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Posted at: Mar 20, 2016, 2:23 AM; last updated: Mar 20, 2016, 2:23 AM (IST)
Harish Khare

Harish Khare

Why do we not remember Bhagat Singh?

Harish Khare
In a few days’ time, March 23rd, we shall go through the motion of celebrating Bhagat Singh’s martyrdom. And, that would be just about it. Otherwise, for the rest of the year, we simply do not remember Bhagat Singh. Perhaps, we do not want to remember.

Bhagat Singh’s place in our memory and history is yet to be finalised. Here was a young man who was wise beyond his years and courageous beyond belief. And, he had that supreme love for the motherland to make the supreme sacrifice, happily and cheerfully sauntering over to the hangman’s noose. 

It was easy for the post-Independence official narrative to ignore Bhagat Singh, not because of what he stood for, but perhaps because of his belief in the efficacy of revolutionary methods and means. He was at odds with the Mahatma's non-violence creed. He remains, as a Bhagat Singh scholar, Professor Chaman Lal of JNU, said “a thorn in the neck of the National Movement.” 

Still, Bhagat Singh, Rajguru and Sukhdev were very much central to the popular narrative about our struggle towards national independence. In the mid-1960s, that vastly popular movie, ‘Shaheed’, reinforced Bhagat Singh’s iconic place in public imagination. In the process, Manoj Kumar, who played Bhagat Singh, became ‘Mr Patriot’. And, he was quietly co-opted by the Jan Sangh crowd. Manoj Kumar was a gentler, softer predecessor to today’s very loudmouth, Anupam Kher. 

So, the Congress and its historians and other myth-makers had good reason to keep Bhagat Singh way down in public memory. For a while, the Left tried to coopt Bhagat Singh. That too did not work, perhaps because he was too native, too desi to fit in the Left’s borrowed intellectual contraptions. 

It is a real mystery as to why Bhagat Singh has not been sought to be brought to the front-burner by the ruling establishment that is busy rearranging our national icons. All stops are being pulled to “restore” Sardar Patel and Subhas Bose to their rightful, prideful places. If in the process, Gandhi and Nehru have to be brought down a peg or two, so be it. But oddly enough, the same establishment shies away from reviving Bhagat Singh.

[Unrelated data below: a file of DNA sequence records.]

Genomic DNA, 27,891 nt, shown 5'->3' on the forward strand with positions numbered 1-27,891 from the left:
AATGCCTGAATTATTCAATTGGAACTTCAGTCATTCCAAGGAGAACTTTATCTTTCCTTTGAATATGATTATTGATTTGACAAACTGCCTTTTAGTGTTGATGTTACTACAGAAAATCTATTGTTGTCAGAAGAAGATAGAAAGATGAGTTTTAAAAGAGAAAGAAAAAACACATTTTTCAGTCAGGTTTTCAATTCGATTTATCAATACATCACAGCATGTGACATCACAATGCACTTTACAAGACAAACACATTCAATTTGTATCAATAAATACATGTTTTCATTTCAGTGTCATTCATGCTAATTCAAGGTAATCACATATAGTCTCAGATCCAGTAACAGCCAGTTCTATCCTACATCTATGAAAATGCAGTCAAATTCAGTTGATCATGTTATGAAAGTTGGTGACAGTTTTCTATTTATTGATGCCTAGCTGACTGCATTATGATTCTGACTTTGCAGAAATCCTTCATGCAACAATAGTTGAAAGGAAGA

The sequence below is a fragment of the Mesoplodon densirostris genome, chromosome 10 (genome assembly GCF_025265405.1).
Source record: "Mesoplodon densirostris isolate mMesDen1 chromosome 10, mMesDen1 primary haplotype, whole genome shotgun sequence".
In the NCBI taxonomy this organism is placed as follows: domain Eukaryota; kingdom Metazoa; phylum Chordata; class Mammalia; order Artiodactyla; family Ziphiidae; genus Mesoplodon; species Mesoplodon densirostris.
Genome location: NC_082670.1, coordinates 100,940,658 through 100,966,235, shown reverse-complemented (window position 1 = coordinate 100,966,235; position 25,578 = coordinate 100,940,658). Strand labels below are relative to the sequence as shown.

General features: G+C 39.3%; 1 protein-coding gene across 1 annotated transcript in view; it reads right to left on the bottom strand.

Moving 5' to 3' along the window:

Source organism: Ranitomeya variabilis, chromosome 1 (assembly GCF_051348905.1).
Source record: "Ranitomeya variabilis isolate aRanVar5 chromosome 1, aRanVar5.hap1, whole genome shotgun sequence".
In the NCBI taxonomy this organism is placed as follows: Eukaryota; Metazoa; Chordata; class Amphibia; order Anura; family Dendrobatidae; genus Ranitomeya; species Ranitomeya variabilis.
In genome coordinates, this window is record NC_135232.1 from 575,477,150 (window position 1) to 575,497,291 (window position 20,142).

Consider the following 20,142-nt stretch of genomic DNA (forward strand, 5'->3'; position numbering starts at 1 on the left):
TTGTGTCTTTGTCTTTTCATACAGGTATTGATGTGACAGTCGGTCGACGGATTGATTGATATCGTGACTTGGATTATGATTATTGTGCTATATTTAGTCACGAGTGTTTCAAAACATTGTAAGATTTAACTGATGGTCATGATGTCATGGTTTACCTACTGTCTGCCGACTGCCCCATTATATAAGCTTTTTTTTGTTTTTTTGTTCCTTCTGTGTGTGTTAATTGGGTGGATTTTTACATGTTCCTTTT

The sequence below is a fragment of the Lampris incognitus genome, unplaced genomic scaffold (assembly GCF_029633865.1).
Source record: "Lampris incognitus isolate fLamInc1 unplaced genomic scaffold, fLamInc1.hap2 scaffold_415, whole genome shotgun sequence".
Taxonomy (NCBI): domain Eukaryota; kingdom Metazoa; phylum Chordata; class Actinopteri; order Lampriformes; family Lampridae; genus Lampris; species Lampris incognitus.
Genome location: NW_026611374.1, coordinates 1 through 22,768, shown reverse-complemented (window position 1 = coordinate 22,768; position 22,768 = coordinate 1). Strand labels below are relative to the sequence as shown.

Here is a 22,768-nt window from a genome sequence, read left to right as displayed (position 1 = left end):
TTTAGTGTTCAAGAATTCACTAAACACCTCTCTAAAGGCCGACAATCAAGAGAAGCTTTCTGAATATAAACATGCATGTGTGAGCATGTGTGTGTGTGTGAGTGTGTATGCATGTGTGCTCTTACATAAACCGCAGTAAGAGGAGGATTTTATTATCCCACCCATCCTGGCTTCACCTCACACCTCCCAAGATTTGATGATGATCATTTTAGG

Maybe, those who seek to monopolise deshbhakti know that none of their presumed heroes can match the ultimate sacrifice and love for the motherland that Bhagat Singh and his two comrades personified on March 23, 1931. Maybe, Bhagat Singh’s slogan ‘Inquilab Zindabad’ is too radical, too secular for those who insist that everyone should shout ‘Bharat Mata ki jai.’

On Friday morning, I joined that enigmatic but unassuming spiritual man, who is known as ‘Sri M’, as he began his Walk of Hope, this time from Gurdwara Nadha Sahib to Mata Mansa Devi Temple in Panchkula.

I had met Sri M last month in Delhi and learnt a bit about his Manav Ekta Mission. I had promised that I would join his padyatra when his show arrived in this part of India. On Friday morning, there must have been not more than 50 or 60 marchers to begin with. Before the march set out, a beautiful oath was perfunctorily administered to all. The simple oath involved a promise to respect all religions.

There was no slogan-shouting, no wild waving of the flag. The Walk looked like a disorganised affair. 

With unflagging enthusiasm and certitude, Sri M set out. I was invited to fall in step with him. But I was somewhat skeptical of what good was such walking, along highways, with trucks unloading their fumes on us and motorists assaulting our hearing. 

I got my answer. Sri M was recounting his visit to Jamuna Pushta, a kind of 're-settlement colony’ in Delhi. This encounter with that enclave of hopelessness and homelessness appeared to have affected him quite a bit. 

“We should be able to do something for those people. At least some mobile healthcare can be arranged. Why can’t we find a way to educate their children — a mobile school, perhaps?” 

Without agitation, he wondered aloud: “How can we give them Aadhaar cards?" Those people have no homes and, hence, no addresses.